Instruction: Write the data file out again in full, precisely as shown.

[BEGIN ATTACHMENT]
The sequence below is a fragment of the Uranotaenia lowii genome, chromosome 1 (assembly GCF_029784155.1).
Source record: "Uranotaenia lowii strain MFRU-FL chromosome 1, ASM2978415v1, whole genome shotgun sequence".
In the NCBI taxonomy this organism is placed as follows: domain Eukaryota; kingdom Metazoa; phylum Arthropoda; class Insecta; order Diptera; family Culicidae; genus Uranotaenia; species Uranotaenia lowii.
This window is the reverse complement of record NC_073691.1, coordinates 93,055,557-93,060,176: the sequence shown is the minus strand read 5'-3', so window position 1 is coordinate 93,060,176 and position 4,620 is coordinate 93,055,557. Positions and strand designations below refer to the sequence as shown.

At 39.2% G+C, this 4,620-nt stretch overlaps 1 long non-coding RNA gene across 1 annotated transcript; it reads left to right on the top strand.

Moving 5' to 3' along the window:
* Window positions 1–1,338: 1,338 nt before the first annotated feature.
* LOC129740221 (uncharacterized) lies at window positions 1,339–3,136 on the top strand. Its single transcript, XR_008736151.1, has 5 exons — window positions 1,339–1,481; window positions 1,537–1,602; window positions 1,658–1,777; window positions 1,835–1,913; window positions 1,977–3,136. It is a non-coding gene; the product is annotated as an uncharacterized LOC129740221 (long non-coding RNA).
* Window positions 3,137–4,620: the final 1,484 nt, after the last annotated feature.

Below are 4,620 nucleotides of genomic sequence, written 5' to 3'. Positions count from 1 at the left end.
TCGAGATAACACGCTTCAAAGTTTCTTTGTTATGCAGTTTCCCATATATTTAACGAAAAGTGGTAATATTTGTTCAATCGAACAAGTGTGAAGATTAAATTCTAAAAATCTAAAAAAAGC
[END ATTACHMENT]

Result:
The sequence below is a fragment of the Uranotaenia lowii genome, chromosome 1 (assembly GCF_029784155.1).
Source record: "Uranotaenia lowii strain MFRU-FL chromosome 1, ASM2978415v1, whole genome shotgun sequence".
In the NCBI taxonomy this organism is placed as follows: domain Eukaryota; kingdom Metazoa; phylum Arthropoda; class Insecta; order Diptera; family Culicidae; genus Uranotaenia; species Uranotaenia lowii.
This window is the reverse complement of record NC_073691.1, coordinates 93,055,557-93,060,176: the sequence shown is the minus strand read 5'-3', so window position 1 is coordinate 93,060,176 and position 4,620 is coordinate 93,055,557. Positions and strand designations below refer to the sequence as shown.

At 39.2% G+C, this 4,620-nt stretch overlaps 1 long non-coding RNA gene across 1 annotated transcript; it reads left to right on the top strand.

Moving 5' to 3' along the window:
* Window positions 1–1,338: 1,338 nt before the first annotated feature.
* LOC129740221 (uncharacterized) lies at window positions 1,339–3,136 on the top strand. Its single transcript, XR_008736151.1, has 5 exons — window positions 1,339–1,481; window positions 1,537–1,602; window positions 1,658–1,777; window positions 1,835–1,913; window positions 1,977–3,136. It is a non-coding gene; the product is annotated as an uncharacterized LOC129740221 (long non-coding RNA).
* Window positions 3,137–4,620: the final 1,484 nt, after the last annotated feature.

Below are 4,620 nucleotides of genomic sequence, written 5' to 3'. Positions count from 1 at the left end.
TCGAGATAACACGCTTCAAAGTTTCTTTGTTATGCAGTTTCCCATATATTTAACGAAAAGTGGTAATATTTGTTCAATCGAACAAGTGTGAAGATTAAATTCTAAAAATCTAAAAAAAGC